There is nothing like a good story. Stories are powerful because, in each of them, there is an echo of the person we are, or the person we hope to become, or of the hurt we experience, or that thing we are longing for.
Stories are for bedtime, for passing down history and tradition, for growing in relationships, for selling products, for entertaining, for teaching lessons, or for simply making the time pass more pleasantly while folding laundry, washing dishes, or commuting to and from work.
Story is everywhere. So it’s for our children’s benefit that they are able to tell (and write) a good one. But what exactly is the key to a good story**? You’ve no doubt experienced that sensation when finishing the last page of a novel and wished that it didn’t have to end. But you’ve likely experienced the opposite sentiment as well- reaching the end of the movie and asking yourself, “What was that even about?”
It’s almost like we have a built-in ability from birth to sense the difference between a good story and a bad one. And a great story feels almost magical. The exciting thing is, that, with practice, our children can create this magic on their own.
Although I don’t believe in providing a formula for our children’s writing, good stories tend to take on a similar form and display similar patterns. Story Mountain is something we’ve used in our family to help us recognize these patterns. Over the years, it has been the easiest way for our young ones to identify key elements in the stories they read and watch and, over time, I’ve seen it transform their writing process as well. It might be just the thing for your children to tap into the magic of story too!
I have found that both when I was teaching in the classroom, and now in my own home, when children first begin to write stories, they sound more like really long to-do lists. “One day Susie woke up, then she ate breakfast, then she got dressed for the day, then she went to school… Then she came home and ate dinner and went to bed. The End.” Nothing magical about that story. But now, because we’ve had so much practice talking about and experimenting with story they understand that their character must go “somewhere” and be changed.
In general, a story goes something like this:
So how do these elements of a story begin to sink in and become a natural part of our story-telling? Think about infusing them into these 3 areas of your day:
- While you read aloud. When you notice that a book you are reading highlights some or all of the elements in Story Mountain, ask your child questions about it (What was Henry’s problem? What did he want more than anything? What were some obstacles he faced on his journey?). For a more formal lesson, you might choose to fill out a blank “Story Mountain” worksheet using a book you have read together.
- While you watch movies. Ok, not while in the cinema watching a new release. That’s annoying. But perhaps with a movie that your family has watched multiple times, try pausing it in various places or throwing out a comment here and there as you watch to draw attention to the inciting incident or the climax, etc.
A few weeks ago we watched While you Were Sleeping with Sandra Bullock. Peter falls on the tracks and is saved by Lucy. I yelled out, “How’s that for an inciting incident guys! I have a feeling her life will never be the same after this.” I got 4 pairs of rolly-eyes as a response. “Oh, Mom.” But they got it.
- While your children create their own stories. As they write (or dictate their stories), ask questions to keep them thinking about how to move their stories along. For example, if they have written about a girl who has a particular problem and then get stuck, ask questions like, “What does she desire more than anything?” or “What could happen to her that would change the course of her life (inciting incident)?” and hopefully the ball will get rolling again.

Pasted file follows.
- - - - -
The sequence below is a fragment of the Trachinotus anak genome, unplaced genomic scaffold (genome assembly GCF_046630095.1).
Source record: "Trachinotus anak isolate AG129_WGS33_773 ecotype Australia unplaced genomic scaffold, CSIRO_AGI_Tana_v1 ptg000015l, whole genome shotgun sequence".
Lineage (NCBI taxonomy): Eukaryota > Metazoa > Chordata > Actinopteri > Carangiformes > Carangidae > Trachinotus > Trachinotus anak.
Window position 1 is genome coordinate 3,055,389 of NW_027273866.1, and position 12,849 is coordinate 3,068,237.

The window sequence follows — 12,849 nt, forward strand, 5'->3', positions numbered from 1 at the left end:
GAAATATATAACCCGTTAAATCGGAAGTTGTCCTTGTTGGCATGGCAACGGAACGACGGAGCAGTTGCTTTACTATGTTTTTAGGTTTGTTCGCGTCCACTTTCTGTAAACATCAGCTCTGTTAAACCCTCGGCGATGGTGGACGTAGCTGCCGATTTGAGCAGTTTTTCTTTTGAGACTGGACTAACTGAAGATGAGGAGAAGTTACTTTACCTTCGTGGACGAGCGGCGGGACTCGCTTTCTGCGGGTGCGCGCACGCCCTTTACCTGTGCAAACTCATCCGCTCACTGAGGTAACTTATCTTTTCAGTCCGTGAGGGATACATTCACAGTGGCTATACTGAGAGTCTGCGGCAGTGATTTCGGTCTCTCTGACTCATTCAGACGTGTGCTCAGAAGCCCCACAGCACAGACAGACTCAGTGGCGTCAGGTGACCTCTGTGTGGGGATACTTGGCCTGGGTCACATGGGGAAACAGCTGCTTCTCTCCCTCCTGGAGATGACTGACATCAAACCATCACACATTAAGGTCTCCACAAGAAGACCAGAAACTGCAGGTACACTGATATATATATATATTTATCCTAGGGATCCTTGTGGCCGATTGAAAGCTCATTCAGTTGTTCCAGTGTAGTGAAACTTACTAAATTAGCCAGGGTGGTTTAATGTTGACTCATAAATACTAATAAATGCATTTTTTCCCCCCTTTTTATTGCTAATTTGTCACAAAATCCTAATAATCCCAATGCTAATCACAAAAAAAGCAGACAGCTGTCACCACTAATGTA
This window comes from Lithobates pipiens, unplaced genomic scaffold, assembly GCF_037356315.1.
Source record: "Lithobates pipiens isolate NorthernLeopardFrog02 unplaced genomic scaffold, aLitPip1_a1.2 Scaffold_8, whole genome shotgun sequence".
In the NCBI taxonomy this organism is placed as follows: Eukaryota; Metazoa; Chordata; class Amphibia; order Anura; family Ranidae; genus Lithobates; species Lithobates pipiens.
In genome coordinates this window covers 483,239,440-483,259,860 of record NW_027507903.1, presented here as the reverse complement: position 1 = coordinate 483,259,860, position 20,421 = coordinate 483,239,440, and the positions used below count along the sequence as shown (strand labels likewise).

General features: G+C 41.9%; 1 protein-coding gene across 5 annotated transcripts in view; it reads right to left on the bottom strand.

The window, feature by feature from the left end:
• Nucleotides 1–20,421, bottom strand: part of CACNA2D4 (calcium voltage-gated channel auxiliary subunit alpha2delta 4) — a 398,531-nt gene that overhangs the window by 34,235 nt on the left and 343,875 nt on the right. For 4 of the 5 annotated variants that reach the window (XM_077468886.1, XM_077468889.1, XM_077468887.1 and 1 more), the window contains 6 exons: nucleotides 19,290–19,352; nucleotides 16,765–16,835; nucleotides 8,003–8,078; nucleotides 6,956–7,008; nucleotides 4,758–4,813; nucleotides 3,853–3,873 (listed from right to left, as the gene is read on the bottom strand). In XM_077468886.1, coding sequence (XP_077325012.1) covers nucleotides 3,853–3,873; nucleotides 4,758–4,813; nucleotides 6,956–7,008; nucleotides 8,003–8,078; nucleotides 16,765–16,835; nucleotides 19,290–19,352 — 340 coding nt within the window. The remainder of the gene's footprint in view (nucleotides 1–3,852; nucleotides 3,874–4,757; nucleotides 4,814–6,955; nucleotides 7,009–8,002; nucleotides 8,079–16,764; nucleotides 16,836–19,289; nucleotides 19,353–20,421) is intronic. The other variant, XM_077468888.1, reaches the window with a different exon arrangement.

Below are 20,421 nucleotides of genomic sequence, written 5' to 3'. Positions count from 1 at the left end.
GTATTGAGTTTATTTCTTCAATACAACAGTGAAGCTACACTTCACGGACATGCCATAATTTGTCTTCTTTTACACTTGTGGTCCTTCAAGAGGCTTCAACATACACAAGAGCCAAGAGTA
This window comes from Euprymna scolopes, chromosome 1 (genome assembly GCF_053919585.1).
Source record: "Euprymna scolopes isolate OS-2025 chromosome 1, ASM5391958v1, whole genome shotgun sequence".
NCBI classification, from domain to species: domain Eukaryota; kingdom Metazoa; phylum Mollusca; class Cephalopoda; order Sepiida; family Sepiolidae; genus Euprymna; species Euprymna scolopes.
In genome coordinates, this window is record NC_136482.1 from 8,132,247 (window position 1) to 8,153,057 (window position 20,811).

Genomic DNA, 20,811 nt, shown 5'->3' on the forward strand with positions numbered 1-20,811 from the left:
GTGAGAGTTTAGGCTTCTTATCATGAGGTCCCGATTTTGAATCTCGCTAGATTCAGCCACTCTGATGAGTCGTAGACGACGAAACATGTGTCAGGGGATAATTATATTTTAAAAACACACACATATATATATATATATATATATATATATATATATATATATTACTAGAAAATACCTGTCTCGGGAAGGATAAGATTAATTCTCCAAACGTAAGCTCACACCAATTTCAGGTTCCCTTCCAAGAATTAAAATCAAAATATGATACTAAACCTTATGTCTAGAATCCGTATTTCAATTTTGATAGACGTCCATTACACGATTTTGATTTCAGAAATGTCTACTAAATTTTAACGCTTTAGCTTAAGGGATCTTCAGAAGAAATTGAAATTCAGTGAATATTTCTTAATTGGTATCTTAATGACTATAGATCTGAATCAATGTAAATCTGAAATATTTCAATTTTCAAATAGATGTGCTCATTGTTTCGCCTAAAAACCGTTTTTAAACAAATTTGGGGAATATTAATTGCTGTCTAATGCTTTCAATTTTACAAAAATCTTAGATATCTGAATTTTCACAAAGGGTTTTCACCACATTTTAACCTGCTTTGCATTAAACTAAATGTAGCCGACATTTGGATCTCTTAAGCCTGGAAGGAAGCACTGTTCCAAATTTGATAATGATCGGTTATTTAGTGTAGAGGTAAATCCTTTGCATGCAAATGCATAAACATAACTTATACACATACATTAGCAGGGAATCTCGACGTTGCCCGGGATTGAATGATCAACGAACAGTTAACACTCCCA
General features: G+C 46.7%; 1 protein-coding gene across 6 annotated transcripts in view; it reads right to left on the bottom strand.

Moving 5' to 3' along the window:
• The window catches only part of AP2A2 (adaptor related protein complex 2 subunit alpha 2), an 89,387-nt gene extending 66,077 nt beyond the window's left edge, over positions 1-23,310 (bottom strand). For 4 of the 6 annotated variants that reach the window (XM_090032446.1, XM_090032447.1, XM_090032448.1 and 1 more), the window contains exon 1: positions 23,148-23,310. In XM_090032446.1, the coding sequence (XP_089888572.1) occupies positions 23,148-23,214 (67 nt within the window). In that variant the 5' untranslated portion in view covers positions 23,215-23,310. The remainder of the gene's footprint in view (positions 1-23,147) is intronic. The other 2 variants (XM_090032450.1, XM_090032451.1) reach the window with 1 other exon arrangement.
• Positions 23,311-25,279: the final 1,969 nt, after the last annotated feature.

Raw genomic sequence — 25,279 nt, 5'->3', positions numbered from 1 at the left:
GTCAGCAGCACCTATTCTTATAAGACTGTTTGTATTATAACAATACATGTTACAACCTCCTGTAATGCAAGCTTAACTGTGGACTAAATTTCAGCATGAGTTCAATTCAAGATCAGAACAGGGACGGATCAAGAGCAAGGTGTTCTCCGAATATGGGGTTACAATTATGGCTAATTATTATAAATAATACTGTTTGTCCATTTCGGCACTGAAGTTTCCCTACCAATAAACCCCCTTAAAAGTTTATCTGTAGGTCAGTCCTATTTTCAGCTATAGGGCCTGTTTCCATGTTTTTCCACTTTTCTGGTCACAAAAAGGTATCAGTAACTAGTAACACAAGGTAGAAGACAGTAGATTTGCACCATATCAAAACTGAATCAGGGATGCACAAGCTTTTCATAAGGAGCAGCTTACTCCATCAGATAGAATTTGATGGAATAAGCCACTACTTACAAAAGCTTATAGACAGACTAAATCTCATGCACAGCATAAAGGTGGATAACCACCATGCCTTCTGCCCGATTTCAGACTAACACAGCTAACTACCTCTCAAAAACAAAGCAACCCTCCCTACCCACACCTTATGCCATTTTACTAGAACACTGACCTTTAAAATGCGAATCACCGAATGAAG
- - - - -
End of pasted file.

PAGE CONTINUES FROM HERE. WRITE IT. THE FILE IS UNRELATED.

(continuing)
A while back, my youngest daughter had picked one of those “dime-a-dozen” Disney Princess books from the library (not my favorite). Later that week, one of my older daughters who was 9 or so, read the book and then said to me, “Mom. This book is so boring. It goes like this” and showed me a flat line with her hand that reminded me of the line on the hospital monitor when the heart stops beating. Exactly. A story with no shape, is a story with no life. If there is no conflict, no journey, no rising action, no obstacles, no climax, no change in a character, then it really is not much of a story at all.
(Important note for older children: After mastering the concept of “plot” or Story Mountain, The “journey” portion of the mountain may begin to take on a shape of its own.
A common question that is often asked is, “should we map or plan our stories before we write them?” It depends. If your child is consistently producing “to-do list stories” then mapping it out with your child before they begin to write may be helpful. The folks at Pixar wouldn’t dream of writing a story without a solid structure or foundation. However, the more a child understands the key elements of story, the less they will need to “plan” or map. They can begin to let the story take its course and will be natural for them to include each essential element. Oftentimes their story may lead to a climax and resolution that they did not foresee when they started, and their story may be better for it. If you do any digging into whether or not published authors outline their stories before writing them, you will find a pretty even split between those who plan their stories and those who don’t:
“I always have a basic plot outline, but I like to leave some things to be decided while I write.” – J.K. Rowling
“First, find out what your hero wants, then just follow him!”- Ray Bradbury
Want a blank copy of Story Mountain to use with your family, plus a more in-depth description of each story element, some questions to ask and a list of books and movies that help reinforce the concept of story?